Perhaps even more important than getting all the answers to your questions, Ms. Hiddema says, is getting them in writing.
She advises taking copious notes of everything said during the recruitment process. And when you get an employment contract or letter of employment offer, always have it reviewed by a lawyer before you sign on the dotted line, she says.
Richard Cantin, a Toronto-based sales and marketing expert, took the extra step of building a termination clause into his employment contract with Qwest Communications International Inc., a telecommunications company based in Denver, when Qwest offered him a job four years ago as regional president for Canada while he was working at the Canadian offices of UUNET, now MCI Inc.
"Qwest approached me and told me they were looking to have someone explore opportunities in Canada," Mr. Cantin recalls.
"I told them 'that's great, but you're asking me to leave a job I have on hand, so we need to prearrange something in case this thing doesn't pan out.' "
Mr. Cantin hired an employment lawyer to draw up an agreement that essentially required Qwest to pay him a certain amount of money should the company decide to let him go. When Qwest decided not to pursue an operation in Canada, it paid Mr. Cantin the amount specified on his contract's termination clause -- no questions asked.
Stuart Ducoffe, an employment lawyer at Woolgar VanWiechen Ketcheson Ducoffe, says it's not unusual for companies hiring high-level people to agree to longer termination-notice periods should a relationship not work out.
Still, he continues to see senior-level executives accept offers of employment that provide for only the minimum notice period set by provincial labour standards.
"They see an opportunity that they want, and at the honeymoon stage they don't want to think about the downside," he says.
Mr. Ducoffe says some people also fear a prospective employer will be offended, or view them as selfish, if they take steps to protect their interests in case a job doesn't work out.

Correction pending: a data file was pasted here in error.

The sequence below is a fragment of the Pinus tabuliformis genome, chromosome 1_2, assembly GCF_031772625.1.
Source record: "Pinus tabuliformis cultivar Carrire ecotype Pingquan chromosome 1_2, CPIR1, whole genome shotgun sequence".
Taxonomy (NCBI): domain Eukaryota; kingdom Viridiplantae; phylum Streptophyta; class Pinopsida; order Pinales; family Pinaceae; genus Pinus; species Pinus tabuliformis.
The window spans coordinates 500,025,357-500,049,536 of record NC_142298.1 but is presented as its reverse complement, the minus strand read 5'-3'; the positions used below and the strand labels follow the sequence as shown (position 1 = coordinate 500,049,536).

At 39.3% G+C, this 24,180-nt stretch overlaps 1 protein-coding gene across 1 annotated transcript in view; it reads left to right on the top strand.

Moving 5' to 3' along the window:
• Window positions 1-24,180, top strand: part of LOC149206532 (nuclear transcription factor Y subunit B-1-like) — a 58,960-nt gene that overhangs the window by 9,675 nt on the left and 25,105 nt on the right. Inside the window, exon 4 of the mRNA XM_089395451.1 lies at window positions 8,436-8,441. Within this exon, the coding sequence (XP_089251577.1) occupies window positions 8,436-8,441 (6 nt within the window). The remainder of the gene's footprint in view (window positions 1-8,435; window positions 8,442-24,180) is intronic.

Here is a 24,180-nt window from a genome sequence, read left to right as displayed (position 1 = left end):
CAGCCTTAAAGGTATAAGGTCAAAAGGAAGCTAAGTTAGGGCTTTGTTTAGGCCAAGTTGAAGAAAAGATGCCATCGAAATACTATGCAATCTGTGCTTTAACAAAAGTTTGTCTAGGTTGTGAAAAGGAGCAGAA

Today, Ms. Antidormi, who has a background in advertising and media, hosts a TV show for a cable station in Toronto. But the volunteer position does not pay and Ms. Antidormi, who was forced to sell her house after she lost her job with Blue Pumpkin, continues to look for work.
Blue Pumpkin's failure to provide a reference letter, she says, has hurt her job search. She fears that prospective employers may see it as an indication that she did something that caused the company to terminate her.
"What a price to pay," she says. "But if any good is going to come out of this, I hope it's that employers realize that they have a serious responsibility to their employees. The employment relationship isn't just about business, it's very personal and it can control the outcome of a person's life."
Special to The Globe and Mail
Protect against promises
Want to protect yourself against false promises or misunderstandings? Here are expert tips:
Do your homework. Find out as much as you can about the company by looking up financial reports, articles, business analyst reports, websites and legal databases.
"Courts will want to see that an employee has done his or her due diligence," says Natalie MacDonald, an employment lawyer with the Toronto law firm Grosman Grosman & Gale LLP.
Do a reference check. Ask to speak with other employees to confirm what you've been told by the hiring manager and to get a better feel for the company.
Have the money talk. Don't shy away from discussing the compensation package in detail before you accept a job, says Krista Hiddema, a human resources consultant with the Toronto law firm Woolgar VanWiechen Ketcheson Ducoffe LLP.
Get everything in writing. Take notes about all that is said during the recruitment process and make sure you get a written employment contract or letter of employment offer reflecting all that was promised.
Get legal advice. Hire an employment lawyer to review the employment contract or letter of offer. Beware the company that pressures you to accept an offer right away, or discourages you from seeking legal counsel, says Stuart Ducoffe, an employment lawyer at Woolgar VanWiechen Ketcheson Ducoffe.
Build a safety net. Negotiate a termination agreement that will require the company to pay you beyond the standard notice period should things not work out.
Tell it like it is. Anything you say during the recruitment process can be held against you, warns Caroline Ursulak, a labour and employment lawyer with Ogilvy Renault LLP's Toronto office.
"It's fine to paint a bright picture but be brutally honest as well, making sure that all representations are accurate."
Buddy up for interviews. Have more than one person from the company present during interviews, Ms. Hiddema suggests.
Follow up after each meeting. Paul Hamilton, recruitment manager for Microsoft Canada Co. of Mississauga, says that job candidates can go through up to nine interviews with various managers . To make sure all are following the same script, Microsoft's recruitment co-ordinators follow up with job applicants after each interview.
Present the job offer in writing. "It really benefits both parties to put the employment terms and conditions in writing so everybody's expectations are clear," Ms. Ursulak says.
Give candidates time to review the job offer. Five to 10 business days is appropriate, Mr. Hamilton suggests.
Stay on top of third-party recruiters. Employers can be held liable for the actions of the headhunters they use to recruit employees, Ms. MacDonald says, so make sure they're not making false promises on your behalf.